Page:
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3 villages

Presentation

This high plateau region, located in the south of the Ardennes, is punctuated by a succession of asymmetrical reliefs called “cuestas” resulting from the soil’s gradual erosion. Each cuesta (or hill) has a ‘front’ to the north, which is a short, steep hillside, and a ‘back’ to the south, which has a longer, gently sloping hillside.

Natural heritage

In terms of landscape, the Lorraine is located in the highlands of Belgium. The region is punctuated by asymmetrical reliefs called “cuestas” resulting from progressive soil erosion. Each cuesta has a ‘front’ to the north, corresponding to a short, steep hillside, and a ‘back’ to the south, with a longer, gently sloping hillside. The front always overlooks a hollow developed in the softer rocks where a stream flows.

The arrangement of the Lorraine countryside is what is known as an Openfield model dominated by meadows. In the centre, the villages are surrounded by a ring of plots mainly used for meadows. These meadows uniformly cover the valley bottoms, which are made up of wet clay ground. Crops are most often grown on the gentle slopes of the hillsides, which are better-drained soils. The forests are located on the poor sandy soils of the cuestas, on the skeletal soils of the fronts or on the hillsides of some valleys.

The dwellings are grouped in dense villages, located at the foot of a ridge or on the reverse side of a cuesta. In this region, the strong agricultural constraints of the community have greatly limited the distribution of the dwellings. Village centres are often composed of semi-detached houses running parallel to the street. The doorways provide an open space to the road called an “usoir”, which gives rise to a so-called “village-street” structure in the landscape.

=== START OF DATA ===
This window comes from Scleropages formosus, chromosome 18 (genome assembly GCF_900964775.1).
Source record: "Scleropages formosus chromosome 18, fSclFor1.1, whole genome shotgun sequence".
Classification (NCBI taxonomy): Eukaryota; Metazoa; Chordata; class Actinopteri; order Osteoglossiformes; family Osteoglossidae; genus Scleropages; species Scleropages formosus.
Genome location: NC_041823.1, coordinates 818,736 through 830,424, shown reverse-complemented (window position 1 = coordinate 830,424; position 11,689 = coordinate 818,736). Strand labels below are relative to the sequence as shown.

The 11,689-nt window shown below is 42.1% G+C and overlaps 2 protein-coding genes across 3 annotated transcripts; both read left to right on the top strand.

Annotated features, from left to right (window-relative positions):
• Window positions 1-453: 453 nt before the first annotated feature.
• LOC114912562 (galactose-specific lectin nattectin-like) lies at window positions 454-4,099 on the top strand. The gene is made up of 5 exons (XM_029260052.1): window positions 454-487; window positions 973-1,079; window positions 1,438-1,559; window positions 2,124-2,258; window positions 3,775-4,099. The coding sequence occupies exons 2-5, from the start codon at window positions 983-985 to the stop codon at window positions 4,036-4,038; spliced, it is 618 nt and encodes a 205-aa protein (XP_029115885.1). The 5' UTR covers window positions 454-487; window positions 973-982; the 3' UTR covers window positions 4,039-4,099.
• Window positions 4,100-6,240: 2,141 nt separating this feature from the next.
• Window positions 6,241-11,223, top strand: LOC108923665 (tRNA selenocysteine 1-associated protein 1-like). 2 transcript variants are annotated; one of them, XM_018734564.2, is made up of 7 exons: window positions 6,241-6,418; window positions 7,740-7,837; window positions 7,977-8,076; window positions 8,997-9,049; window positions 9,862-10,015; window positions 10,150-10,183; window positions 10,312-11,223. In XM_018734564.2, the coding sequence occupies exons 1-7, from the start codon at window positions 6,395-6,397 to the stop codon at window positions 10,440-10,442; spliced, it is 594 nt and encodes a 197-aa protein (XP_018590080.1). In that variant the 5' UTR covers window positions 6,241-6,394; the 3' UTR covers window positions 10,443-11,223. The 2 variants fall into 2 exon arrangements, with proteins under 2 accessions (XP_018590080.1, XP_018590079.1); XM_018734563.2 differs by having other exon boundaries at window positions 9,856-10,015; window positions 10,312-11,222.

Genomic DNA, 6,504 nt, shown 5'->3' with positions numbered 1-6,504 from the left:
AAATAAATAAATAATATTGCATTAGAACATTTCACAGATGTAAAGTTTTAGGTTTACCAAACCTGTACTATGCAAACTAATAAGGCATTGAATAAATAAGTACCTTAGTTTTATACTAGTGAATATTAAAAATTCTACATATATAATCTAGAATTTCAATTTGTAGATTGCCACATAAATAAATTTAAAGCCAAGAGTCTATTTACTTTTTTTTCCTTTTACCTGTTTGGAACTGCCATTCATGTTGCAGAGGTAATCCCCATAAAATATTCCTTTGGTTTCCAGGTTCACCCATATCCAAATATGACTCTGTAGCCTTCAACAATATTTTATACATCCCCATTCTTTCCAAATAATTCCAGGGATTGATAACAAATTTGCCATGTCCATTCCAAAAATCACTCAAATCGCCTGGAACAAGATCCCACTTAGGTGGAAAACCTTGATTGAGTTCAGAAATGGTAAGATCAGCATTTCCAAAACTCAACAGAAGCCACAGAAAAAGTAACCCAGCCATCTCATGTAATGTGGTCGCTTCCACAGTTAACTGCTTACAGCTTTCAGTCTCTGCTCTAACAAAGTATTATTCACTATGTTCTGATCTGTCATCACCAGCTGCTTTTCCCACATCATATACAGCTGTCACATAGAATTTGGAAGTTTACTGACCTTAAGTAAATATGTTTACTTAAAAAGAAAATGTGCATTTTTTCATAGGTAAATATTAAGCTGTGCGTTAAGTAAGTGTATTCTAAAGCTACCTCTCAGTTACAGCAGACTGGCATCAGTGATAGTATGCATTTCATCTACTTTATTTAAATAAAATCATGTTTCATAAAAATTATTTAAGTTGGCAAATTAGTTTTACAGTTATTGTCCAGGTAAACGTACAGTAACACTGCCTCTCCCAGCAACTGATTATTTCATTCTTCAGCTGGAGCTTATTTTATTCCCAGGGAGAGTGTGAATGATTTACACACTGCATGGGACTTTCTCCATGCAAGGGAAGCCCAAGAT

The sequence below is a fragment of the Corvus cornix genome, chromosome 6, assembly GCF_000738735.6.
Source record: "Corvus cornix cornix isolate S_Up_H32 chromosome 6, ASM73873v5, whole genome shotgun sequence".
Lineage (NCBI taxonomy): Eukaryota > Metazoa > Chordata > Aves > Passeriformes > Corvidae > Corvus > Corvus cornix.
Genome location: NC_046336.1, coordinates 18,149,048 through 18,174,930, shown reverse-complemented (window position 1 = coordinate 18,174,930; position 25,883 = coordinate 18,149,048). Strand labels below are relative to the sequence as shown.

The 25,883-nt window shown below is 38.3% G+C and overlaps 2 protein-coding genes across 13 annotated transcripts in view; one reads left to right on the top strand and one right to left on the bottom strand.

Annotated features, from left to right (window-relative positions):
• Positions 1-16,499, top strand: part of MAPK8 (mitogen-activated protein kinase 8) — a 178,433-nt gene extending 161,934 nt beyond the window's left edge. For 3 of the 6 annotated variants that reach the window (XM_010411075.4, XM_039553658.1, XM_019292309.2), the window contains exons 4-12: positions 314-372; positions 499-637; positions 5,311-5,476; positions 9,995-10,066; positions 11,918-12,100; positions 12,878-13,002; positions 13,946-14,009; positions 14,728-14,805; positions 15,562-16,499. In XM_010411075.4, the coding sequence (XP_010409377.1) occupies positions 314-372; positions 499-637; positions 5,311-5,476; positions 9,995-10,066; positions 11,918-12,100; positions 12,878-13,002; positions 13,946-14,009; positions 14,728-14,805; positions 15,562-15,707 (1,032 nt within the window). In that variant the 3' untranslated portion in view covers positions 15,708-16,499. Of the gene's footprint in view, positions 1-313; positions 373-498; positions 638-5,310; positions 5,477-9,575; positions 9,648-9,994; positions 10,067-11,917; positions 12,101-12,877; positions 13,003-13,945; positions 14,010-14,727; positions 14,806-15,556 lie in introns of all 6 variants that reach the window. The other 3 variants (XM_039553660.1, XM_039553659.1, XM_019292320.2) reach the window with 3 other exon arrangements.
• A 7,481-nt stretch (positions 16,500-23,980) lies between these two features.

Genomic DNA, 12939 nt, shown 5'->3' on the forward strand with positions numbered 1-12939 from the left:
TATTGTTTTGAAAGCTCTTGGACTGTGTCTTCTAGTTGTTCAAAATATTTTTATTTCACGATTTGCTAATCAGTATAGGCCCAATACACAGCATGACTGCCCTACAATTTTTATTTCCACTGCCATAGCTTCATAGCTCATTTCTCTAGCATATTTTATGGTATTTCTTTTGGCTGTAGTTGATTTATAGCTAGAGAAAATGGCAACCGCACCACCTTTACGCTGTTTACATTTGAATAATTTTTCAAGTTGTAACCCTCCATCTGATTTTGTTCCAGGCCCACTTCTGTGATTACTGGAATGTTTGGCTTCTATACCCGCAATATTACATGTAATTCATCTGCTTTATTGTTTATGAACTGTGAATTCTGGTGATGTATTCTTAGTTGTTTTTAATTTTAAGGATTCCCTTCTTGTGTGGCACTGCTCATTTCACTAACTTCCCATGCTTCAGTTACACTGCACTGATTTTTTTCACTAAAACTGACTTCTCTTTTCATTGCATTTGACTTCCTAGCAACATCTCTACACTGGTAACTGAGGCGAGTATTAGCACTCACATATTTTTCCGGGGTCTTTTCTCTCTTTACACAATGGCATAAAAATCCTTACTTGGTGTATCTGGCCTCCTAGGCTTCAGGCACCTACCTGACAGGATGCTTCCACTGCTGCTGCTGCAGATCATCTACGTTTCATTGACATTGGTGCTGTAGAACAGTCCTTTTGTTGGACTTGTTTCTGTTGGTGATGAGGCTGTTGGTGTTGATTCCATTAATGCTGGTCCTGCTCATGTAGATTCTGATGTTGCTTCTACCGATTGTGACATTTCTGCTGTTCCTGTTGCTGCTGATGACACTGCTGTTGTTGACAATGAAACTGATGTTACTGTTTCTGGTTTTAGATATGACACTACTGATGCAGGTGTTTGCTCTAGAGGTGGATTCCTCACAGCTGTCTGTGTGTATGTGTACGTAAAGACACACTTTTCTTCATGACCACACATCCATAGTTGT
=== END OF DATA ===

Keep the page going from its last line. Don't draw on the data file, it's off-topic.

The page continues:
Heritage buildings

The traditional buildings of the Lorraine region are generally built out of calcareous sandstone. It is a soft, moisture-permeable stone that requires a protective plaster coating. The plaster can take on different shades depending on the raw materials used. In the streets, we can observe that the houses tend to get longer according to the owner’s wealth. The small two-section houses of the workers stand alongside the farmers’ three- or four-section farms.

The block houses of the region usually consist of two levels. The roof is in grey slate, sometimes finished with “croupettes” (a small sloping roof that joins the two main parts of the roof at their extremities, without descending as low as them). The croupettes are fitted to help ensure the roof’s stability and reduce the wind load on the gable.

 

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The association Les Plus Beaux Villages de Wallonie (The Most Beautiful Villages of Wallonia) oversees a network of 31 villages, bearers of a strong territorial identity and reflecting traditional architecture. It is committed to promoting the rural, cultural and natural heritage of Wallonia and is a part of the development of local and responsible tourism.